Like Rolf Harris, Tony Hart had the innate ability to demystify the practice of art and thus make it accessible to people like me, who had no natural talent, but simply a love of holding a pencil and drawing for its own sake.  In one of his last interviews, he told The Times: “Time and again I have been told: ‘I can’t draw.’  My answer has always been the same: ‘If you can write, you can draw’.”

In fact, I still treasure my copy of his book, “You Can Draw”, a step-by-step guide to the basics, which helped me live out my unfulfillable ambition to be a cartoonist: my efforts, “Lamb Amirstan” and “Flobby Blobby People”, are classics only in the confines of my boxes of rubbish in the attic – so, yes, my namesake can rest easy in his grave too.

Tony Hart brought art into the lives and living rooms of millions of children like me; to all of us who grew up sketching, painting, cutting and pasting under his gentle guidance, he will be fondly remembered always.

Oliver Postgate 1925 – 2008

Posted in Dearly Departed, TV on December 11, 2008 by Johnnie

the-clangersI’ve known and loved Oliver Postgate all of my life.  He’s been in my living room since I can remember and, thanks to Nick Jr Classics, his Clangers are still there too, beaming whistles and soup slurps from their little hollow planet.  If my mum ever looked for someone to blame for my overtly fertile early imagination, I always pointed her in Mr Postgate’s direction, albeit while urging her to show some respect and affection.

British do-gooders so often wring their hands about what nonsense fills children’s heads from hours spent in front of the TV, to the point of telling them to drastically reduce their viewing.  Recent targets have included Teletubbies and In The Night Garden, programmes which came under intense scrutiny, not because children would actually go mad watching them, but because adults don’t understand them.  For crying out loud, the TV is the best place to start a child’s imaginative journey.  No matter what we think about the wonder of books, nothing gets playground chat going like something wonderful, spellbinding and adventurous on TV. Cheerfully, such do-gooders were in still short supply during the 1950s and 1960s, or we’d never have had series like The Prisoner,  Doctor Who or The Magic Roundabout.  Or, indeed, anything by Oliver Postgate.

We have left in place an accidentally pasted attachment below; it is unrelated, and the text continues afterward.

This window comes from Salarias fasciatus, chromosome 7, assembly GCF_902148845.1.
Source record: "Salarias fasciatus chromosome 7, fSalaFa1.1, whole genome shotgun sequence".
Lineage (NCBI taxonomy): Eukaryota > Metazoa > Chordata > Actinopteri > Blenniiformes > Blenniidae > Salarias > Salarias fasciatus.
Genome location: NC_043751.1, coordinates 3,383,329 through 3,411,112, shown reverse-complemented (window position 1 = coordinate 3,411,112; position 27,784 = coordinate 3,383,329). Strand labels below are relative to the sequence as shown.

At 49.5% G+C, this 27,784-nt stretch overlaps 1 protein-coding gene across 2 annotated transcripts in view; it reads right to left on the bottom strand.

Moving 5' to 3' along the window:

Take The Clangers, for instance; telling the uninitiated about about a planet of pink, whistling, cave-dwelling, knitted mice who recycle interplanetary junk and eat blue string pudding and green soup taken from wells by the Soup Dragon, does sound like the workings of a cheesy Wotsit ‘n’ vimto-inspired hallucinatory dream.  Except it wasn’t, it was wonderful; and, here in 2008, it still looks and sounds wonderful.

My first knowing introduction to Postgate was via Noggin The Nog, the cod-Norse mythological saga with the vaguely forbidding voiceover and sinister bassoon music, courtesy of Vernon Elliot, whose music also soundtracked The Clangers. Noggin The Nog still provides food for my imagination; even the idea of watching it as a three-year-old, taking my first exploratory steps into the limitless possibilities of the imagination, is inspiring.  I want my own children to experience the same sense of wonder I did in front of Noggin; maybe Santa can track down a DVD for me – not for my own pleasure, you understand.

Newer generations have been charmed by Postgate’s later work, chiefly Bagpuss and the ’70s revival of his first animation from the ’50s, Ivor The Engine; but, for me, Noggin and The Clangers were what my very young childhood was all about.  Thanks for the memories, Oliver Postgate.  Rest in peace, and assured that some lifelong fans want to pass on your life’s work to the next generation of fertile imaginations.